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Friday, January 31, 2014

1.30.14 Time Crunch leads to Pre-Sunrise Session at South Pier

I'd spent too long of the previous day bumming about not being able to surf.  My seaside stroll with Lucia and Chucho confirmed that my worst fears had been realized: It was pumping and damn near empty.  I slouched home the rest of the way, kicking detritus with every tenth step in an attempt to feel control over SOMETHING.

The truth is I made mental plans to be on it no matter what the next day.  Raquel had a call from eight to ten and I had a flexible schedule.  I had to be back home by 7:40.  Including the walk back I should have a solid hour and some flex time to catch a wave in, rather than doing the emasculating paddle to the sand.

I did some research and I knew the sun would be up at 6:44, which meant I could surf in natural light and have some idea as to what was happening if I hit the water at 6:10 or so.  As is typical for me these days, I woke up right around four but thankfully managed to get another hour of sleep. I woke up and laid in bed waiting for the sun to get somewhat close to breaching the local topography, so I wouldn't have to nightsurf.

I saw the water as I passed The Cup and there was definitely enough light with which to surf.  I went down the ramp to The Strand and I saw size there, but not enough steepness to make it worth my while.  I knew Pier would be better, it just had to be.  I was surprised the pier lights were still on as I made my 3/4 mile walk north.  There was no one out.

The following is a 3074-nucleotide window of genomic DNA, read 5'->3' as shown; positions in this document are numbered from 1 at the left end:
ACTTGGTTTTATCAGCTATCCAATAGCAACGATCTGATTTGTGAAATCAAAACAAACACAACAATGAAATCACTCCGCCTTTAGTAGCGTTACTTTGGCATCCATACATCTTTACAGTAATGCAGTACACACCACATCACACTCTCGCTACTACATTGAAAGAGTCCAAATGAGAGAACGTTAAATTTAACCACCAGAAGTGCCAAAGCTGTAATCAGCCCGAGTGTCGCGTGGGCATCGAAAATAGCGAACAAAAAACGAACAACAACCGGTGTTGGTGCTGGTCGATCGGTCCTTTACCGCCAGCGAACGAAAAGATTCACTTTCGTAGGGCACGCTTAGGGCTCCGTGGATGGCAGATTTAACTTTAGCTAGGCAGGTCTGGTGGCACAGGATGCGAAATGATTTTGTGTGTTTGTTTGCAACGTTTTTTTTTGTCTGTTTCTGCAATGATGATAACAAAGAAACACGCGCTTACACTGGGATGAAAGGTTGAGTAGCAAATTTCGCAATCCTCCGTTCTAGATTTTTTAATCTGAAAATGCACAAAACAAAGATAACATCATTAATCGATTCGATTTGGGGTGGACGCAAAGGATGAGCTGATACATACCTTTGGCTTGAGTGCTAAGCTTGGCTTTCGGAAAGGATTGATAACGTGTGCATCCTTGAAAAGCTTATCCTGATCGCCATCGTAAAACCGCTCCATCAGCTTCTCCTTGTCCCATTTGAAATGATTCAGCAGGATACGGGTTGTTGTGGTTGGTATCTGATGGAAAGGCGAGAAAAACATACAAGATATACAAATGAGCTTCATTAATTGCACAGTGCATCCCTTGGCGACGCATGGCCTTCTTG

I licked my lips at the prospect of being the first guy out but then I saw someone come bounding the Tyson Street stairs.  NOOOOOOO.  I chased after him in a half-jog and warmed up my left shoulder in stride.

We hit the water at about the same time, but since he chose to paddle out in the channel (puss), he beat me out there.  I was in a much better position than he, and it reflected in our different experiences on basically the same peak.

True to form, it took me twenty minutes to catch my first wave.  It was a sketchy set wave.  I went right, away from the pier and amazed at my speed.  I snapped a bit off-balance, recovered, and as soon as I realized I was getting too far out on the shoulder, laid into a roundhouse cutback.  Alas, the section I'd targeted was weak with nothing of note to bounce off and my ride was over.

I caught a couple of lefts towards the pier, which is a lot of fun when there aren't fishing lines around.  On my first attempt, I kept up with my wave, then watched it steepen.  I bottom-turned and prepared to snap nice and vertically but the wave hit a deep spot and fizzled.  Dammit.